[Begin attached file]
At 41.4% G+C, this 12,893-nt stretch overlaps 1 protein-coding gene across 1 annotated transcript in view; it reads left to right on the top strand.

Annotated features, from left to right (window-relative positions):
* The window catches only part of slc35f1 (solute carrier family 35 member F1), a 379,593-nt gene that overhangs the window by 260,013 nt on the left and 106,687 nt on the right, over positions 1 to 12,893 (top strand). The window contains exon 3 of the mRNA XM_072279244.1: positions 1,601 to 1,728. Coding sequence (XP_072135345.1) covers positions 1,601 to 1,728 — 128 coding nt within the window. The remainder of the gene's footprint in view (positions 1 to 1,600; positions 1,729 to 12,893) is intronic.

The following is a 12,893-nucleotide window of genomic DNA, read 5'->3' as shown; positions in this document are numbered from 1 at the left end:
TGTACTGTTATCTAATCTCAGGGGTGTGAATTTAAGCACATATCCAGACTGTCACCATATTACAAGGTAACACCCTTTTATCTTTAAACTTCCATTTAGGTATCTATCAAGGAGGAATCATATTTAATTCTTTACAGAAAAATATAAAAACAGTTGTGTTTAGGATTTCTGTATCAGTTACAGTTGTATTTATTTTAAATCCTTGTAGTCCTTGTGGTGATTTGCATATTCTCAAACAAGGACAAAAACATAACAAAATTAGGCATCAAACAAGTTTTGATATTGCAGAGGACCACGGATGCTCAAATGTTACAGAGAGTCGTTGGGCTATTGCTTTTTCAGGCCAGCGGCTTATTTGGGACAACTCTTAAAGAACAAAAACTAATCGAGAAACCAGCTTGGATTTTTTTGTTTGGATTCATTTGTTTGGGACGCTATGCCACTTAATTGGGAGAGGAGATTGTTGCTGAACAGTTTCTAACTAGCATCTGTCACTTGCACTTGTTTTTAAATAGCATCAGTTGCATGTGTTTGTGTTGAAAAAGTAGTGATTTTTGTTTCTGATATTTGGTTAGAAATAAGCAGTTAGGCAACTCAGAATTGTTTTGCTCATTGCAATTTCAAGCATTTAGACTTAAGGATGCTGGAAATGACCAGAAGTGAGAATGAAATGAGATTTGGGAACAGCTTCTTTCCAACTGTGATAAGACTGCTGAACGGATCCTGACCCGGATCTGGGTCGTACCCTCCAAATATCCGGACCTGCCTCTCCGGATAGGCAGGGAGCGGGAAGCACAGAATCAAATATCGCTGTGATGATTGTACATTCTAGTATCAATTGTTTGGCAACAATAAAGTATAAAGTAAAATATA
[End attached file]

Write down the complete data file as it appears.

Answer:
At 41.4% G+C, this 12,893-nt stretch overlaps 1 protein-coding gene across 1 annotated transcript in view; it reads left to right on the top strand.

Annotated features, from left to right (window-relative positions):
* The window catches only part of slc35f1 (solute carrier family 35 member F1), a 379,593-nt gene that overhangs the window by 260,013 nt on the left and 106,687 nt on the right, over positions 1 to 12,893 (top strand). The window contains exon 3 of the mRNA XM_072279244.1: positions 1,601 to 1,728. Coding sequence (XP_072135345.1) covers positions 1,601 to 1,728 — 128 coding nt within the window. The remainder of the gene's footprint in view (positions 1 to 1,600; positions 1,729 to 12,893) is intronic.

The following is a 12,893-nucleotide window of genomic DNA, read 5'->3' as shown; positions in this document are numbered from 1 at the left end:
TGTACTGTTATCTAATCTCAGGGGTGTGAATTTAAGCACATATCCAGACTGTCACCATATTACAAGGTAACACCCTTTTATCTTTAAACTTCCATTTAGGTATCTATCAAGGAGGAATCATATTTAATTCTTTACAGAAAAATATAAAAACAGTTGTGTTTAGGATTTCTGTATCAGTTACAGTTGTATTTATTTTAAATCCTTGTAGTCCTTGTGGTGATTTGCATATTCTCAAACAAGGACAAAAACATAACAAAATTAGGCATCAAACAAGTTTTGATATTGCAGAGGACCACGGATGCTCAAATGTTACAGAGAGTCGTTGGGCTATTGCTTTTTCAGGCCAGCGGCTTATTTGGGACAACTCTTAAAGAACAAAAACTAATCGAGAAACCAGCTTGGATTTTTTTGTTTGGATTCATTTGTTTGGGACGCTATGCCACTTAATTGGGAGAGGAGATTGTTGCTGAACAGTTTCTAACTAGCATCTGTCACTTGCACTTGTTTTTAAATAGCATCAGTTGCATGTGTTTGTGTTGAAAAAGTAGTGATTTTTGTTTCTGATATTTGGTTAGAAATAAGCAGTTAGGCAACTCAGAATTGTTTTGCTCATTGCAATTTCAAGCATTTAGACTTAAGGATGCTGGAAATGACCAGAAGTGAGAATGAAATGAGATTTGGGAACAGCTTCTTTCCAACTGTGATAAGACTGCTGAACGGATCCTGACCCGGATCTGGGTCGTACCCTCCAAATATCCGGACCTGCCTCTCCGGATAGGCAGGGAGCGGGAAGCACAGAATCAAATATCGCTGTGATGATTGTACATTCTAGTATCAATTGTTTGGCAACAATAAAGTATAAAGTAAAATATA